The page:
Expressing what's going on in my head has brought clarity to my life. These are some of the articles I've written.
- Intensity Seeker (poem) (Aug., 96)
- Choices: A Story Of A Tomboy (Sept., 97)
- An Amazing Coincidence (March, 98)
- Radical Honesty, What A Concept (Jan., 99)
- Dialogue With God On Money (May, 99)
- Meditation Experience (Sept., 99)
- Procrastinating (June, 00)
- The Difficult Boss (Sept., 00)
Mid-life Crisis at 34?
"Who knew the pen could be a savior."
In 1992 Bernie and I started a business in addition to our two careers. We hoped the business would fulfill our dreams of being financially independent. The business relied heavily on our ability to lead people. Since we had no prior experience leading people, we knew we'd have to change if people were going to follow us and take our advice. So we read books, lots of books. Listened to tapes and attended seminars on leadership and personal growth. I had always been into personal growth so it was wonderful that I got to do it for business reasons AND Bernie, who had never been into it, could share my passion. The business grew, we changed, life was good.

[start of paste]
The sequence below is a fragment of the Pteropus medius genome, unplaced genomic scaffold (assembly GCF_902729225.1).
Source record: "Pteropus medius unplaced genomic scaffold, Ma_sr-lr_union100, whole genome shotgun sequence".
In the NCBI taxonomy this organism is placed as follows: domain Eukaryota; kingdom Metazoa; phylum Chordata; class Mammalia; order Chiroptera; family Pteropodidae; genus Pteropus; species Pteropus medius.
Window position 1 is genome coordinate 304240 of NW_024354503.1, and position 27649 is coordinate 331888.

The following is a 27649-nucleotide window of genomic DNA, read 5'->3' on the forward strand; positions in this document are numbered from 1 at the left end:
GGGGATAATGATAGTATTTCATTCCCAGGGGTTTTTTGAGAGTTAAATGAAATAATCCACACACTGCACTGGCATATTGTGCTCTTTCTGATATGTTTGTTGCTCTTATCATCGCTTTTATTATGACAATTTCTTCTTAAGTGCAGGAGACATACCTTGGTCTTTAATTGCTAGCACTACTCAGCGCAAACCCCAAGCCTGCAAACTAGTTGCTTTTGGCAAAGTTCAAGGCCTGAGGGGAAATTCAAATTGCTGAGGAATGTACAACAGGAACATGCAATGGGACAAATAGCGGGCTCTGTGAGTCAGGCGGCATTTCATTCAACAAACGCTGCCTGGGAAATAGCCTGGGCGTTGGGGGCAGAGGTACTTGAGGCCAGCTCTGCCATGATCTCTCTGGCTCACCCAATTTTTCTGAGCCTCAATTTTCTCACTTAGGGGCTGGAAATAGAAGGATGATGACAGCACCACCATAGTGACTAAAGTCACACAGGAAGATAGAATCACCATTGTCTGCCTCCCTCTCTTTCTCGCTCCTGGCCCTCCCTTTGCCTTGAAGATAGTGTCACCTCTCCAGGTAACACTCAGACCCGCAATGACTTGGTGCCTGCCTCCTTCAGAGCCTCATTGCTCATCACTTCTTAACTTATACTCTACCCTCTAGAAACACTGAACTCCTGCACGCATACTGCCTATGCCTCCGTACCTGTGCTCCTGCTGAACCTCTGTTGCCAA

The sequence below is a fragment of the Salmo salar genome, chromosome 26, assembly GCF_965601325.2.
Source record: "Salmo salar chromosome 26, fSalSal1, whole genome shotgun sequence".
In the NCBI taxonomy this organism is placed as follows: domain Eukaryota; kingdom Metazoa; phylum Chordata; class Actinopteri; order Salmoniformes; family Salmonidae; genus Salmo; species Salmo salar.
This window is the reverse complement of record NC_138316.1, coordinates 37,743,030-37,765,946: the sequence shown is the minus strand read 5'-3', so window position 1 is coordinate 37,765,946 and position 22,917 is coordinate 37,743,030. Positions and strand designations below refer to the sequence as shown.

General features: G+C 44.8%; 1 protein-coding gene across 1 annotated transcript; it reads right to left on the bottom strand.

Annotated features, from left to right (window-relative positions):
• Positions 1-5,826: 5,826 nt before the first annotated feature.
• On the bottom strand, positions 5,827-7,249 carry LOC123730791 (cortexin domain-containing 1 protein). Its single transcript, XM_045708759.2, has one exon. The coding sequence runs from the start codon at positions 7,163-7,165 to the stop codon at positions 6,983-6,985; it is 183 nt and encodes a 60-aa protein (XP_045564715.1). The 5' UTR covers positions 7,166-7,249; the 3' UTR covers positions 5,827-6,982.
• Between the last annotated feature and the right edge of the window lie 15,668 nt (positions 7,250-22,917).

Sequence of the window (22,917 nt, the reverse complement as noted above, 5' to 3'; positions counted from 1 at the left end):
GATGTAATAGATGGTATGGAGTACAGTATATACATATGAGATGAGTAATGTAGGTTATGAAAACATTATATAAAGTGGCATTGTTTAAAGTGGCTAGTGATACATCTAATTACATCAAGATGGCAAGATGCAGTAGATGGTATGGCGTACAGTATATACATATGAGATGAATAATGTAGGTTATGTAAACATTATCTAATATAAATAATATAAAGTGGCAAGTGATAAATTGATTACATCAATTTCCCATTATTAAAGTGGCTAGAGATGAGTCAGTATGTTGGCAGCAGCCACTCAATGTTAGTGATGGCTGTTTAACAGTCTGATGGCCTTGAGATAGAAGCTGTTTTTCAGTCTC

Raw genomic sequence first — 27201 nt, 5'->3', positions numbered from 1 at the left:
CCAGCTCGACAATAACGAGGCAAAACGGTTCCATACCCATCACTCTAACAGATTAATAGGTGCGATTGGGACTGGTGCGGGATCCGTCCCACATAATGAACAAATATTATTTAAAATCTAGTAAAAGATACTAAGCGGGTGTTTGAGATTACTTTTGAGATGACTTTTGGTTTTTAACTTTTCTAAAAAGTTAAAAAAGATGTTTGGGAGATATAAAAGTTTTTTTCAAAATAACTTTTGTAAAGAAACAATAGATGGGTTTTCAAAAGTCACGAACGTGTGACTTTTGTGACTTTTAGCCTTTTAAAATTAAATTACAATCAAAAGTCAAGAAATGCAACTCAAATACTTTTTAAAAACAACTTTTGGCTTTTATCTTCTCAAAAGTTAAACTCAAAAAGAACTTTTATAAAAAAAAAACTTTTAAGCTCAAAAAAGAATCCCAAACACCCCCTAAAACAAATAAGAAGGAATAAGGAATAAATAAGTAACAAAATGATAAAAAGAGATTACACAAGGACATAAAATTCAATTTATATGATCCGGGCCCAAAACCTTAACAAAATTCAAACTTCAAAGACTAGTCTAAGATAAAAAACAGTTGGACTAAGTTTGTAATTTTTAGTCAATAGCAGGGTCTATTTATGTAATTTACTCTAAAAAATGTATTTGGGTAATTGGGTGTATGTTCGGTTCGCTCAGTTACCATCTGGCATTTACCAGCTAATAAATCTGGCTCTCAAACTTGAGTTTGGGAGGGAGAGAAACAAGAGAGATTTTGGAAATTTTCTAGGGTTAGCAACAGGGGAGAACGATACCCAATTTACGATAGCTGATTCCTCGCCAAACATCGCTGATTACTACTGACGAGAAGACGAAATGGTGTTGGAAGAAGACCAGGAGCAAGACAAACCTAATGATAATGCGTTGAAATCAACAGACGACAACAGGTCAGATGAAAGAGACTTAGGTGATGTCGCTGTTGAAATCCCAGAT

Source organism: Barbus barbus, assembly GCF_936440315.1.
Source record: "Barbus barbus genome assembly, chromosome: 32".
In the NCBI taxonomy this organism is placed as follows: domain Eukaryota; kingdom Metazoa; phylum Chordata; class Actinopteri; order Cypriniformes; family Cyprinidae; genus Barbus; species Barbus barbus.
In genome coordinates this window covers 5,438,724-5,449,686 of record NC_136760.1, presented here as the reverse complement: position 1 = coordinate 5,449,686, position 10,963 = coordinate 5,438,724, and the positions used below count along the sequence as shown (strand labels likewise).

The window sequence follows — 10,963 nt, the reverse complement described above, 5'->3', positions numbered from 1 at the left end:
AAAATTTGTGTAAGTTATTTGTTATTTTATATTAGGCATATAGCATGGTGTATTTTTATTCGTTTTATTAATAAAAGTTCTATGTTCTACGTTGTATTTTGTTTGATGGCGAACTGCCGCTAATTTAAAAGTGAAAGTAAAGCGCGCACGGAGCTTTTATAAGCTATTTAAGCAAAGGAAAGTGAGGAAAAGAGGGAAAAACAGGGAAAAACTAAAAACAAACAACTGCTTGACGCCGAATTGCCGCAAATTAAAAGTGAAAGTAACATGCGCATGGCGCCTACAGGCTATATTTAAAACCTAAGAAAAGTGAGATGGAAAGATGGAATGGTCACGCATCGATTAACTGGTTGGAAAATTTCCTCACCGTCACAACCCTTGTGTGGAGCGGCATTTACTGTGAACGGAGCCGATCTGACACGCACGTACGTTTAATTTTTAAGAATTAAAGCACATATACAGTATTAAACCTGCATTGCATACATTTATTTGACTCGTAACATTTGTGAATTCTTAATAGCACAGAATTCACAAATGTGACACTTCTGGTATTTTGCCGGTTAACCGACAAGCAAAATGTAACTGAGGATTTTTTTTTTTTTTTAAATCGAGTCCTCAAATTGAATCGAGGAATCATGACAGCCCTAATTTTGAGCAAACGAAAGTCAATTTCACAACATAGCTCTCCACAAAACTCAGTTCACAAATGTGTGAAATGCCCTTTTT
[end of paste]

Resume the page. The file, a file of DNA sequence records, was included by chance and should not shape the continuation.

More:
One of the concepts I got out of all those books, tapes and seminars, was that attitude played a huge role in our lives. I really dove into the concept of having a good attitude. Having a good attitude wasn't difficult for me, I already had one. The whole concept that reality was a perception, that it's subjective, and what really mattered was our reaction to that reality, became a major base from which I operated. To me, the glass was definitely half full.